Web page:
SANTA ROSA — Elated Sonoma County Winegrowers announced a double-header achievement for the environment at a press conference on Sept. 12 at their Santa Rosa headquarters. Not only have the more than 1,800 members reached 99% certified sustainable vineyards, but they will build on their sustainability leadership by becoming the first wine region to participate in California’s pilot Climate First Certification program.

Karissa Kruse, president of the Sonoma County Winergrowers, said they had made a commitment in 2014 to become the nation’s first 100% certified sustainable wine region.

“No other wine region has been able to achieve this,” she said as she announced they have come within 1% of the goal.

“Other wine regions are following suit, but our secret sauce is our farmers. Historically, (Sonoma County) has been a collaborative community.”

Kruse noted that achieving sustainability covers a range of issues that include reducing waste and carbon footprints, saving water and energy as well as being good employers and good neighbors.

“We have a list of 140 Best Practices,” Kruse said.

As their next step, the Sonoma Winegrowers will become the first participant in the California Land Stewardship Institute’s Climate Adaptation Certification Program, which is “the first program of its kind available in the world for agriculture.”

“When our leadership realized that 99% of the vineyards in Sonoma County were going to be certified sustainable, they began looking ahead and identified climate adaptation certification as the next natural step,” Kruse said.

“Climate change is a critical threat, yet there is little information available on the role agriculture can play,” Kruse said.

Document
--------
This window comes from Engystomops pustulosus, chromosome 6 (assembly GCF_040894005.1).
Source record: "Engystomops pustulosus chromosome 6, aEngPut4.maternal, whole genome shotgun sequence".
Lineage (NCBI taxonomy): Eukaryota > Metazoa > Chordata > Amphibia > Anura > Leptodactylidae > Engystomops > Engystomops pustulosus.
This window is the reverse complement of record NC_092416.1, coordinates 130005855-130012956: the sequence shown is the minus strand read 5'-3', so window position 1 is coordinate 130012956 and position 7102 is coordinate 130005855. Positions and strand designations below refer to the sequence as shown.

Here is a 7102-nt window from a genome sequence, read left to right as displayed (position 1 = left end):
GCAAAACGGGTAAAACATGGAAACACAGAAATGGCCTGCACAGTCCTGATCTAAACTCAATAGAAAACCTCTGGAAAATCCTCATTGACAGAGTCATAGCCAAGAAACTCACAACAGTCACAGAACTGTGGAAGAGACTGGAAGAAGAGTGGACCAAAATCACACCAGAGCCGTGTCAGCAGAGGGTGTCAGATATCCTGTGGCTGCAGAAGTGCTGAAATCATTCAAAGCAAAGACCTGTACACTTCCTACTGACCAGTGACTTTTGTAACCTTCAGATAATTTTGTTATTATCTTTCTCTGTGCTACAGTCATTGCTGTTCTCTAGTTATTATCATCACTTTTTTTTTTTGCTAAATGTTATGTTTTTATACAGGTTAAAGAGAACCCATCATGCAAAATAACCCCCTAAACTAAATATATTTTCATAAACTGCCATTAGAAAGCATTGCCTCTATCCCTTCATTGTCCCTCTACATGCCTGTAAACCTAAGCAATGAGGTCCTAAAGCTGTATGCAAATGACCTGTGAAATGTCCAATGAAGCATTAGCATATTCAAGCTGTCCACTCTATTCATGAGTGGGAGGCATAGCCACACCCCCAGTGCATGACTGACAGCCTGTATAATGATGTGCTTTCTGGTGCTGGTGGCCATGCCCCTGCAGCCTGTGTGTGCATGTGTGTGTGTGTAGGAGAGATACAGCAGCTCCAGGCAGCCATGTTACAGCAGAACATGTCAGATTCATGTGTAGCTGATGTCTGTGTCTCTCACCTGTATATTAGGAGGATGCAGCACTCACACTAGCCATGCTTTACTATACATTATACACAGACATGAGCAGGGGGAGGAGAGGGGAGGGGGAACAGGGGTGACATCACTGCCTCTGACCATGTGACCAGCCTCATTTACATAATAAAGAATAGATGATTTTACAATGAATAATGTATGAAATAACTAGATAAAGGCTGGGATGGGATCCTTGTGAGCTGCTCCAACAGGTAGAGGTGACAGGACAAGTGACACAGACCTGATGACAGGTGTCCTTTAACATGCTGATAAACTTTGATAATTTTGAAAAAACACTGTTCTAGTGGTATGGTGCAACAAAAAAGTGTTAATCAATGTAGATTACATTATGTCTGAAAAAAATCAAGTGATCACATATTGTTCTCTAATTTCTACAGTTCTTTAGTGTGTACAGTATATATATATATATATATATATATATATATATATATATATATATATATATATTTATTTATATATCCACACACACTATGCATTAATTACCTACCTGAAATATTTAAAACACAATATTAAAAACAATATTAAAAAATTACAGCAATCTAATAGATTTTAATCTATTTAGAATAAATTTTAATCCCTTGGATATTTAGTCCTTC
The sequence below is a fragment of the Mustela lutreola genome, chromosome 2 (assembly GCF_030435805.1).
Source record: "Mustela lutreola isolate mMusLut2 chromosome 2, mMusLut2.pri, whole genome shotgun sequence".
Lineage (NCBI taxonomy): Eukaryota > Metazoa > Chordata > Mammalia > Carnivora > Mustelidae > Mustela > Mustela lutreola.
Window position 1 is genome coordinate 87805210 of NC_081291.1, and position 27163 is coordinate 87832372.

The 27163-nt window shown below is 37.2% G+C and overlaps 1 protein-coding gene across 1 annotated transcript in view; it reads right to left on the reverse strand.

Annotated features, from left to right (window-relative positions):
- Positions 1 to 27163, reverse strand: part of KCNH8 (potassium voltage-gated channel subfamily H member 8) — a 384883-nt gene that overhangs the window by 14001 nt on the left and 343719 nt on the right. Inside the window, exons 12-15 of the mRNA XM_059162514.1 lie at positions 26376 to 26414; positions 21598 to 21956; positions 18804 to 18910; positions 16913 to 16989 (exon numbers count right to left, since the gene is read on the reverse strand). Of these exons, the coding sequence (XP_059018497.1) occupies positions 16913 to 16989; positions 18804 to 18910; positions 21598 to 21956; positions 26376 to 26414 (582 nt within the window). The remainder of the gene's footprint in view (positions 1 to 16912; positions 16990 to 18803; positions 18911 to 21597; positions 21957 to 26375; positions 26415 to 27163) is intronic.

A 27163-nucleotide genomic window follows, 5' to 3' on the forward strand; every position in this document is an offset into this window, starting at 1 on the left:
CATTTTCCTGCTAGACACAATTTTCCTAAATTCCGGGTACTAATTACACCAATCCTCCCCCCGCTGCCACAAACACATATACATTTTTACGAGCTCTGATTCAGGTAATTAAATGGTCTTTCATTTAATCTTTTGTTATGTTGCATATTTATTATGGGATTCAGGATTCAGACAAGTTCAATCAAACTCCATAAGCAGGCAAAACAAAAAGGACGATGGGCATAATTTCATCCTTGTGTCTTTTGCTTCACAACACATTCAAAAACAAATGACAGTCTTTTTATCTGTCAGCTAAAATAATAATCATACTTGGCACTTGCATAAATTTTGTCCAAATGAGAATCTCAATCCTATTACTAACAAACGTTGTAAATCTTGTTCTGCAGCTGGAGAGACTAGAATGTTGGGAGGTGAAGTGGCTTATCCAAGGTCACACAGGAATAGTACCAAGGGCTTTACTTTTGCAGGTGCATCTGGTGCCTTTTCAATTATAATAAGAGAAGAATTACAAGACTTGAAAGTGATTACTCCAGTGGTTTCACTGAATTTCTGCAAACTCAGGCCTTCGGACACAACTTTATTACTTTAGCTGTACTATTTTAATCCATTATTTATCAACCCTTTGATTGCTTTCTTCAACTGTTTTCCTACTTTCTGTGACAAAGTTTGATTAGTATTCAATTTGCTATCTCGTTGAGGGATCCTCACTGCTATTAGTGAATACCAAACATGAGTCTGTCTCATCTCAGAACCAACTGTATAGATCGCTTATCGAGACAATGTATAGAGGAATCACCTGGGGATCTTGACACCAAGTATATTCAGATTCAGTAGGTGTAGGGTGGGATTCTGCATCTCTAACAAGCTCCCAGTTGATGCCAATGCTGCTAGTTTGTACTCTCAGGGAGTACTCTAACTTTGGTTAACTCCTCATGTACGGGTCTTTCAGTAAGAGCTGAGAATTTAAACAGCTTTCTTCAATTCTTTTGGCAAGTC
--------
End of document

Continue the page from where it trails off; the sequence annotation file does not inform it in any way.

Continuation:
“We decided to work with Sonoma County Winegrowers (for the pilot program) because of their leadership,” said Laurel Marcus, from the Land Stewardship Institute, which is based in Napa, where it has led the Fish Friendly Farming Certification Program.

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Marcus said the Climate Adaptation Certification uses COMET-Farm, a site-specific detailed model developed by the U.S. Department of Agriculture and Colorado State University to calculate greenhouse gas emissions for each farm’s current and revised practices.

They will work individually with farmers to evaluate their current practices and make changes to reduce greenhouse gas emissions and increases in carbon sequestration. These farm plans will be certified by regulatory agencies, audited annually and be re-certified every five years.

According to Marcus, nitrous oxide has 298 times more global warming potential than carbon dioxide. Methane is mostly associated with livestock.

They will also calculate carbon sequestration through “planting of hedgerows, grass filterstrips and native trees as well as the carbon in the vines.

The California Land Stewardship Institute notes that although California agriculture produces only 8% of total greenhouse gases in the state, (78% come from transportation, industry and energy production), farms offer an opportunity to sequester carbon while producing crops.

“Farmers have always adapted to changes in climate,” Marcus said.

Glen Proctor, a fourth-generation farmer from Puccioni Ranch in Dry Creek, said that while farmers may not be the cause of climate change problems, they are glad to participate in solutions. “We’re here to help,” Proctor said. “It’s the right thing to do. Our goal is to be around for many, many years.”

Brad Petersen, who was chairman of the Sonoma County Grapegrowers in 2014 when they set their 100 percent sustainability goal, and Mike Haney, president of the Sonoma County Vintners were on hand at the press conference to praise the “tremendous, voluntary support” for the programs.

Kruse, meanwhile, added one more fillip to the Sonoma undertakings in the form of statistics that show consumers — and millennial in particular — strongly support sustainable practices. “Consumers say they are willing to pay up to $8 more for a bottle that has a certified sustainable label.”

According to the Napa Green website, 55 percent of Napa Valley vineyards have been certified sustainable. Korinne Munson, director of communications for Napa Valley Vintners, said that 75 percent of their membership are either certified or working toward certification.

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Features Editor

Sasha Paulsen has been features editor at the Napa Valley Register since 1999. A graduate of Napa High School, she studied English at UC Berkeley and St. Mary's College and earned a Masters in Journalism from the UC Berkeley Graduate School of Journalism.